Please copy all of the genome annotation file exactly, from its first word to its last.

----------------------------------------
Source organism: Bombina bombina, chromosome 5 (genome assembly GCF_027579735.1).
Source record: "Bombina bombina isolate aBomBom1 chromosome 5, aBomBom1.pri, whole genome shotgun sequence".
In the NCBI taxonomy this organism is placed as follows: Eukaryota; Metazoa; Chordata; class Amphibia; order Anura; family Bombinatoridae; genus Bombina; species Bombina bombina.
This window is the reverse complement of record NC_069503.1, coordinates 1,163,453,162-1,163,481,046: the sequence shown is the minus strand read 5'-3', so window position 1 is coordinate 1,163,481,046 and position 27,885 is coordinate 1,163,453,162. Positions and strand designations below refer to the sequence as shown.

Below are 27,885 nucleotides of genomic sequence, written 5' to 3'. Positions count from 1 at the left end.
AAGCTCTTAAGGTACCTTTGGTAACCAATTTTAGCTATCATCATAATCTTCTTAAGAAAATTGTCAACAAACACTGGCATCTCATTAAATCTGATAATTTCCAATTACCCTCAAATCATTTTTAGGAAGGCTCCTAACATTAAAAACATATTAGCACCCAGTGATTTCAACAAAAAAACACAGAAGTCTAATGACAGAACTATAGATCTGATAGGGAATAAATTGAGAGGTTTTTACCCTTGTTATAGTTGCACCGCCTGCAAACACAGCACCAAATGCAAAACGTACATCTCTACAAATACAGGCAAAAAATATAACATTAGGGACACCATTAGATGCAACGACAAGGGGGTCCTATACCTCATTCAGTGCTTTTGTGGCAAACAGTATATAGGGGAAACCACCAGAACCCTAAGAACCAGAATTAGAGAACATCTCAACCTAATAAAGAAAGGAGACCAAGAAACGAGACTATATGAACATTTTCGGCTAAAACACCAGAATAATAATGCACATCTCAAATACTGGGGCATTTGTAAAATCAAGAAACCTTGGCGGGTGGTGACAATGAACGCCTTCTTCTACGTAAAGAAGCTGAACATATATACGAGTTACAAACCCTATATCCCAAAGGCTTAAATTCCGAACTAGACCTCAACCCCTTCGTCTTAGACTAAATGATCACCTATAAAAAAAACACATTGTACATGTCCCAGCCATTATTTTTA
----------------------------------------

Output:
Source organism: Bombina bombina, chromosome 5 (genome assembly GCF_027579735.1).
Source record: "Bombina bombina isolate aBomBom1 chromosome 5, aBomBom1.pri, whole genome shotgun sequence".
In the NCBI taxonomy this organism is placed as follows: Eukaryota; Metazoa; Chordata; class Amphibia; order Anura; family Bombinatoridae; genus Bombina; species Bombina bombina.
This window is the reverse complement of record NC_069503.1, coordinates 1,163,453,162-1,163,481,046: the sequence shown is the minus strand read 5'-3', so window position 1 is coordinate 1,163,481,046 and position 27,885 is coordinate 1,163,453,162. Positions and strand designations below refer to the sequence as shown.

Below are 27,885 nucleotides of genomic sequence, written 5' to 3'. Positions count from 1 at the left end.
AAGCTCTTAAGGTACCTTTGGTAACCAATTTTAGCTATCATCATAATCTTCTTAAGAAAATTGTCAACAAACACTGGCATCTCATTAAATCTGATAATTTCCAATTACCCTCAAATCATTTTTAGGAAGGCTCCTAACATTAAAAACATATTAGCACCCAGTGATTTCAACAAAAAAACACAGAAGTCTAATGACAGAACTATAGATCTGATAGGGAATAAATTGAGAGGTTTTTACCCTTGTTATAGTTGCACCGCCTGCAAACACAGCACCAAATGCAAAACGTACATCTCTACAAATACAGGCAAAAAATATAACATTAGGGACACCATTAGATGCAACGACAAGGGGGTCCTATACCTCATTCAGTGCTTTTGTGGCAAACAGTATATAGGGGAAACCACCAGAACCCTAAGAACCAGAATTAGAGAACATCTCAACCTAATAAAGAAAGGAGACCAAGAAACGAGACTATATGAACATTTTCGGCTAAAACACCAGAATAATAATGCACATCTCAAATACTGGGGCATTTGTAAAATCAAGAAACCTTGGCGGGTGGTGACAATGAACGCCTTCTTCTACGTAAAGAAGCTGAACATATATACGAGTTACAAACCCTATATCCCAAAGGCTTAAATTCCGAACTAGACCTCAACCCCTTCGTCTTAGACTAAATGATCACCTATAAAAAAAACACATTGTACATGTCCCAGCCATTATTTTTA